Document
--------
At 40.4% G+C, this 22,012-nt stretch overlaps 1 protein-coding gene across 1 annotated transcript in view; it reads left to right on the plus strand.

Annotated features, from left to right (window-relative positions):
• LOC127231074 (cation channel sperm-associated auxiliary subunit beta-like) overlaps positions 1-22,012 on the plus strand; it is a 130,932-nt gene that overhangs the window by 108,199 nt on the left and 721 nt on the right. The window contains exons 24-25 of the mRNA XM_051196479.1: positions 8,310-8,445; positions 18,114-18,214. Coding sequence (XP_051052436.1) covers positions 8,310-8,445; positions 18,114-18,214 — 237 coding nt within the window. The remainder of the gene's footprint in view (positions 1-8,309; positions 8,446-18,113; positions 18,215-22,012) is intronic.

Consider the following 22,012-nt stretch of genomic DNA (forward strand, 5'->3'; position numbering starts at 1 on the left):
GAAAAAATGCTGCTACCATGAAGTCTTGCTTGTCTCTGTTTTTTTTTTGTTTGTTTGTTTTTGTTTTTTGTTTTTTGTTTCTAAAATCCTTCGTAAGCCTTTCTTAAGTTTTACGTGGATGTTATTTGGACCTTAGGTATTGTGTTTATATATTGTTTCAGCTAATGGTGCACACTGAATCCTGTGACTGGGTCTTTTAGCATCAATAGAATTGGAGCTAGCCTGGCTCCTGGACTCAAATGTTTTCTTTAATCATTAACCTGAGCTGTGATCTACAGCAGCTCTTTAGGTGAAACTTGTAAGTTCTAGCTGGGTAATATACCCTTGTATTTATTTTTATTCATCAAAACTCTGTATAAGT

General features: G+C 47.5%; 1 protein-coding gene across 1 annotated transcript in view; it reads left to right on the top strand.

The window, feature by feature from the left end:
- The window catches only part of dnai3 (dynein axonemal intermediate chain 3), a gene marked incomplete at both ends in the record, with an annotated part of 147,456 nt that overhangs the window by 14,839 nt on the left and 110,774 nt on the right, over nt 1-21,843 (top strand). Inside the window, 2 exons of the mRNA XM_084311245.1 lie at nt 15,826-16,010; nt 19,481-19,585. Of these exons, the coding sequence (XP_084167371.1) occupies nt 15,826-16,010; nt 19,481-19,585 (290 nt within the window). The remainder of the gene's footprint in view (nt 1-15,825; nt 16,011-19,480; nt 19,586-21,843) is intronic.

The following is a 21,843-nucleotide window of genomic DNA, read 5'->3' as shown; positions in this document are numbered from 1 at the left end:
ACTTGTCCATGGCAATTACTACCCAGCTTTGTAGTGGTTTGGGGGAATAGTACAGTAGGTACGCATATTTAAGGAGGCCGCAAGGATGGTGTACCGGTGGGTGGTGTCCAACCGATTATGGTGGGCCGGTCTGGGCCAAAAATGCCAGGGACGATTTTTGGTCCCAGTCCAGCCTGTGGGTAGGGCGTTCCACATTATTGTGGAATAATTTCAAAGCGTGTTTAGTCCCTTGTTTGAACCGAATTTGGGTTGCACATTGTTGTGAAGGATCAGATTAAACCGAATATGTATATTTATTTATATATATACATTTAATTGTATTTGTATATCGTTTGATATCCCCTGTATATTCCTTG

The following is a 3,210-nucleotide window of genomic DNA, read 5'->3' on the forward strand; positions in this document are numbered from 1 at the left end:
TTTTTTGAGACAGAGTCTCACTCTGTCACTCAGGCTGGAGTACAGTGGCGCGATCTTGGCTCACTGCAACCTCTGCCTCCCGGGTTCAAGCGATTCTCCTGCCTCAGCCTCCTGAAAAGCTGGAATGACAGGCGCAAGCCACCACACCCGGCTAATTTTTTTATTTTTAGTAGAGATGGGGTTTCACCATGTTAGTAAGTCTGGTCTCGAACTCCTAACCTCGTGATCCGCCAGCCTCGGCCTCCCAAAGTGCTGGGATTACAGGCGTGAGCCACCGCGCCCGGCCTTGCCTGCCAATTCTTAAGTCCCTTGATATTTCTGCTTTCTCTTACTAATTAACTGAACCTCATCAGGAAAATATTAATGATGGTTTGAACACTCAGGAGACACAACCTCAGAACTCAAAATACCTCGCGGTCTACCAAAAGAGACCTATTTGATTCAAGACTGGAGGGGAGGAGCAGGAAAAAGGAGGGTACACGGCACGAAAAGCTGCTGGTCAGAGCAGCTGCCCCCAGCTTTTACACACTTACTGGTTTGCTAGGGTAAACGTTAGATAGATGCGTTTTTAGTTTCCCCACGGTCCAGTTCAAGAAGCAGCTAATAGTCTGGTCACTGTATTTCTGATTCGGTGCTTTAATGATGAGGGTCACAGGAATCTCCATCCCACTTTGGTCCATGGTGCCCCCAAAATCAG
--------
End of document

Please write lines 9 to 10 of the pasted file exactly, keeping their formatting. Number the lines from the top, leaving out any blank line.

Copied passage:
The following is a 21,843-nucleotide window of genomic DNA, read 5'->3' as shown; positions in this document are numbered from 1 at the left end:
ACTTGTCCATGGCAATTACTACCCAGCTTTGTAGTGGTTTGGGGGAATAGTACAGTAGGTACGCATATTTAAGGAGGCCGCAAGGATGGTGTACCGGTGGGTGGTGTCCAACCGATTATGGTGGGCCGGTCTGGGCCAAAAATGCCAGGGACGATTTTTGGTCCCAGTCCAGCCTGTGGGTAGGGCGTTCCACATTATTGTGGAATAATTTCAAAGCGTGTTTAGTCCCTTGTTTGAACCGAATTTGGGTTGCACATTGTTGTGAAGGATCAGATTAAACCGAATATGTATATTTATTTATATATATACATTTAATTGTATTTGTATATCGTTTGATATCCCCTGTATATTCCTTG